Rutkowski returns to west Texas for BFO’s first stop in San Angelo
SAN ANGELO, Texas – The sound of Weston Rutkowski’s voice gleams of west Texas.
From that unmistakable drawl to the tone he uses, his regional pride is evident. He grew up in the burg of Haskell, a town of 3,300 people about two hours northeast of San Angelo. It’s home.
He returns to the Plains on Saturday night to headline the Bullfighters Only competition Presented by Ken Schlaudt Custom Homes, held in conjunction with the San Angelo Stock Show and Rodeo. Rutkowski will be one of three freestyle bullfighters to test their athleticism while going head to head with aggressive and agile Spanish fighting bulls.
“This is huge for me,” said Rutkowski, the No. 1-ranked bullfighter in the game today. “Everyone wants to compete at home, so I’m really looking forward to it. Once I started fighting bulls, I never really got to go home and do it there.”
He will now, and he will have the chance to show why he is considered one of the best in the business. West Texas isn’t just home for Rutkowski; it was a training ground in a way. He was a five-sport athlete, competing in football, basketball, baseball, track and golf. Now he utilizes that same athletic ability but in a more dangerous fashion.
“When they talk about football Friday nights, it’s a real thing,” he said. “It’s not just a story line. The town shut down, and everybody would go to the game.”
That’s a drawing card for his opportunity to compete in San Angelo. He knows of the great crowds that fill the coliseum. He understands that folks want to see something exciting, and that’s why the stock show and rodeo is so popular.
“When the rodeo’s in town, people pack in every night,” Rutkowski said. “They have such a prestigious event that people just flock to that arena.”
Now they’ll get to see him in action and see what the buzz is all about. After nearly 20 years on the backburner, Bullfighters Only was the guiding force to bringing freestyle bullfighting back into the limelight. After a successful inaugural run in 2016, the BFO Presented by Ken Schlaudt Custom Homes is one of the first events of the new season.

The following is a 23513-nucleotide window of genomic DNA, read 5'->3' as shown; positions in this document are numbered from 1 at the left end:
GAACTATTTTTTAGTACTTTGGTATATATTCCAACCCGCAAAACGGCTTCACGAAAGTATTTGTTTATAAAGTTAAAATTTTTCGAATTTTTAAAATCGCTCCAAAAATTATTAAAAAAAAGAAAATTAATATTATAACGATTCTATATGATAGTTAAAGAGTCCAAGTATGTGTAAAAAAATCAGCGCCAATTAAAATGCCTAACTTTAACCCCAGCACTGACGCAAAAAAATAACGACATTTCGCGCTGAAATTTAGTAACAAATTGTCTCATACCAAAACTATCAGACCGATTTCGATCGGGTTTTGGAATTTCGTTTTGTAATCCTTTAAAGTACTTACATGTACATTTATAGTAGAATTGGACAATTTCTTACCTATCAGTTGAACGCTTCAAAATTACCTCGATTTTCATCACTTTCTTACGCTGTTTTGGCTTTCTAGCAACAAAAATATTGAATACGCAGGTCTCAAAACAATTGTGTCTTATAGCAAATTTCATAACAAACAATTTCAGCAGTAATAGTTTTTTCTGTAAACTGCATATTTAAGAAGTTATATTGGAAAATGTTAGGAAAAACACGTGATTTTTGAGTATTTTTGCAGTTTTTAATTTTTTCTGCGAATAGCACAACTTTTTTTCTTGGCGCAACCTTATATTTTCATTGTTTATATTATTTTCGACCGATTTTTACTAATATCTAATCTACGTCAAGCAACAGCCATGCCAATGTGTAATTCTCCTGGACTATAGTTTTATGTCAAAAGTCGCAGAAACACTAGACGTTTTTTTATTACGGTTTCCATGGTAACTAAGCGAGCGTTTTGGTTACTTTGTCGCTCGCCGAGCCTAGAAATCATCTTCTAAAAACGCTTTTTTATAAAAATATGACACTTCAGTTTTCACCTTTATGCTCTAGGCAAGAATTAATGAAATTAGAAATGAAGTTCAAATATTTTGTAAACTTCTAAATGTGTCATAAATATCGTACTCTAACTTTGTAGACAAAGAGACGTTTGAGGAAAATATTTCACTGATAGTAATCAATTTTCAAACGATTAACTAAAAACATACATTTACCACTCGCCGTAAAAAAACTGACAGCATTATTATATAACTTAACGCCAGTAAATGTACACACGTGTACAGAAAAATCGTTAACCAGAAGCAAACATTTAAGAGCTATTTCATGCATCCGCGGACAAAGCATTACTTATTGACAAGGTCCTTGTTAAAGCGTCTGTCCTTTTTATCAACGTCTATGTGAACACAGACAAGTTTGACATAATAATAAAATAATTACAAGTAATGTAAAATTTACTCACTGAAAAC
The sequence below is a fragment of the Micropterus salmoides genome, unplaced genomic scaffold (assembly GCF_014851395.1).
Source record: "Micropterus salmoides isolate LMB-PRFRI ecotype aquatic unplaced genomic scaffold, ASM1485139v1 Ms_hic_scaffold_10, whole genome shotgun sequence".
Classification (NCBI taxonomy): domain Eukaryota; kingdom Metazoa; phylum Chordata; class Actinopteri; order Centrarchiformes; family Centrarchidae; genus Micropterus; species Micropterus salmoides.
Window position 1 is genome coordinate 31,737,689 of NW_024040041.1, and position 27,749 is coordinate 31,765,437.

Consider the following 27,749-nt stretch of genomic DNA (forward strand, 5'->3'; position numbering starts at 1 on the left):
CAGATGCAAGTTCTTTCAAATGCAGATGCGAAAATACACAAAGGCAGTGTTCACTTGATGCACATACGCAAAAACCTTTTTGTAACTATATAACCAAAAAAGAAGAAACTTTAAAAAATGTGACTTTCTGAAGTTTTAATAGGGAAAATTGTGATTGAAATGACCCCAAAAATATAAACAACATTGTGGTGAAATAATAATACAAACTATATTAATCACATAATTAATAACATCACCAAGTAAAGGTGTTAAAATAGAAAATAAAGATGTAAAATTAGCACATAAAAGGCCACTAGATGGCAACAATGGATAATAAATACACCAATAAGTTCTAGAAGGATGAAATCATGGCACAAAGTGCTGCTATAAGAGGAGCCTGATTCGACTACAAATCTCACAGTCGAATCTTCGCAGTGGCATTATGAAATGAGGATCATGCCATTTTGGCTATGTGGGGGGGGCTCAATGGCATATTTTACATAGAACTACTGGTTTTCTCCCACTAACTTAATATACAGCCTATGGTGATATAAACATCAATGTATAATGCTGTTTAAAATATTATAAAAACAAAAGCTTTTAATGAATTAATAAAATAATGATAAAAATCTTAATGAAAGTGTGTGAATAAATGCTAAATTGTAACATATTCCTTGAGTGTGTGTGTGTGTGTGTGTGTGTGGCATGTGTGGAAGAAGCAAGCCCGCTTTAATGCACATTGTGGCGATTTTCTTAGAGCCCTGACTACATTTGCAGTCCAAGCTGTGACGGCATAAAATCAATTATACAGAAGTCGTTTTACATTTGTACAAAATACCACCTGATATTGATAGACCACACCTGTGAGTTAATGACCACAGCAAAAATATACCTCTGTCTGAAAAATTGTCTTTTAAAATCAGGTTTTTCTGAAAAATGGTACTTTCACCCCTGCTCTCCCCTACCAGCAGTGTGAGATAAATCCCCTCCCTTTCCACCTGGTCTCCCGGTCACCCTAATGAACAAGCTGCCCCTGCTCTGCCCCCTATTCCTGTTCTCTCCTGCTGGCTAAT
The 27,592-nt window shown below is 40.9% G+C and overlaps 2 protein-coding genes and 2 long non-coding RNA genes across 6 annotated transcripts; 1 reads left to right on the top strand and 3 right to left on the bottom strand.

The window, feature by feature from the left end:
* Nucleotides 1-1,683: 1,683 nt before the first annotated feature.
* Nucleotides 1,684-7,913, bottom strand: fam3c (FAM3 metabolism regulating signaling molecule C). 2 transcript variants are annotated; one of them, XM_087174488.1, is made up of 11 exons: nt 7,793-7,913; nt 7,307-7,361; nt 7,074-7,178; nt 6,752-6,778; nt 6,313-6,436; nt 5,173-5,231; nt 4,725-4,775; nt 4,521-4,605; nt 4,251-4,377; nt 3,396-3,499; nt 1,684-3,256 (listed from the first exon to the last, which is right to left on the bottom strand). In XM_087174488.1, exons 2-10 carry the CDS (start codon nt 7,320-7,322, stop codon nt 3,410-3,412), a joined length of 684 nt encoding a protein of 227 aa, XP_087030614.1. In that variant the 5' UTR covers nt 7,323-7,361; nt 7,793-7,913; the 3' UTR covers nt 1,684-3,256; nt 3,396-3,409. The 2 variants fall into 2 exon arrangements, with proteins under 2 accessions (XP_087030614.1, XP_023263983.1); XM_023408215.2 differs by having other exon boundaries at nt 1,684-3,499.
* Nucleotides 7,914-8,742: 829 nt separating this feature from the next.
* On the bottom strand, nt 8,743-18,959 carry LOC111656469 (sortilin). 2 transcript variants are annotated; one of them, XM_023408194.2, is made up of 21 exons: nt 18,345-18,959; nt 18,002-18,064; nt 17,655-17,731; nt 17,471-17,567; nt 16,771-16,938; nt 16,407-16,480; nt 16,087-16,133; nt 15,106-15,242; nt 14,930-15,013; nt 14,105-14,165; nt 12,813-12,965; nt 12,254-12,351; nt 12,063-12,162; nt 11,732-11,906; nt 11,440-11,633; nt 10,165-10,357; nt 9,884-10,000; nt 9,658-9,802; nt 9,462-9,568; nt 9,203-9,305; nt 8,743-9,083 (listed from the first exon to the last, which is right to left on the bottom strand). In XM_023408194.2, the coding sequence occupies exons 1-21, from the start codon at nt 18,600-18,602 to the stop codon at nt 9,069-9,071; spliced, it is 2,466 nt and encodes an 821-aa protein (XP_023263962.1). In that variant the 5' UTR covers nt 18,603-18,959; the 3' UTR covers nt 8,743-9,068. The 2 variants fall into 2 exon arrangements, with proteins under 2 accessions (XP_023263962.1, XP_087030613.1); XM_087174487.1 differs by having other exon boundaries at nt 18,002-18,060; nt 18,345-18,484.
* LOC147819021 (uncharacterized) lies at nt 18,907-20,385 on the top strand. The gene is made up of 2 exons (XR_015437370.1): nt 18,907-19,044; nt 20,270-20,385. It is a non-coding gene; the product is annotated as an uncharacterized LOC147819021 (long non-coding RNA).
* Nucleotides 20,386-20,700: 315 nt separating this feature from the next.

“I haven’t fought a bull since Vegas in December,” said Rutkowski, who earned more than $40,000 throughout the Bullfighters Only 2016 season. “I’m healthier than I’ve ever been, and I’ve been training hard. I’m ready for battle. I cannot wait to get back into the arena and go head-to-head.”
It’s a fascinating event. A big part of Bullfighters Only’s success lies within the heart-stopping action that comes with the extreme danger in freestyle bullfighting. Men will try to stay within inches of the bulls, which are bred to be part of this type of fight. The most successful will keep the animal engaged closely while showcasing true athleticism to stay out of harm’s way.
With scores based on a 100-point scale, men can earn up to 50 points per fight based on their ability to exhibit control and style while maneuvering around or over an animal; a bull can earn up to 50 points based on its quickness, aggression and willingness to stay with the bullfighter.
Now Rutkowski will showcase his talent in front of fans who understand rodeo and will want to see the action of the BFO.
“That is the heart of rodeo country,” he said. “They don’t need to put on a big concert, because they have very knowledgeable rodeo fans. They’ve been there, done that, and they expect a good show.
“The Oklahoma guys have a stronghold on freestyle bullfighting, but I want to do my best to make sure everyone knows Texas still has a ballplayer in the game.”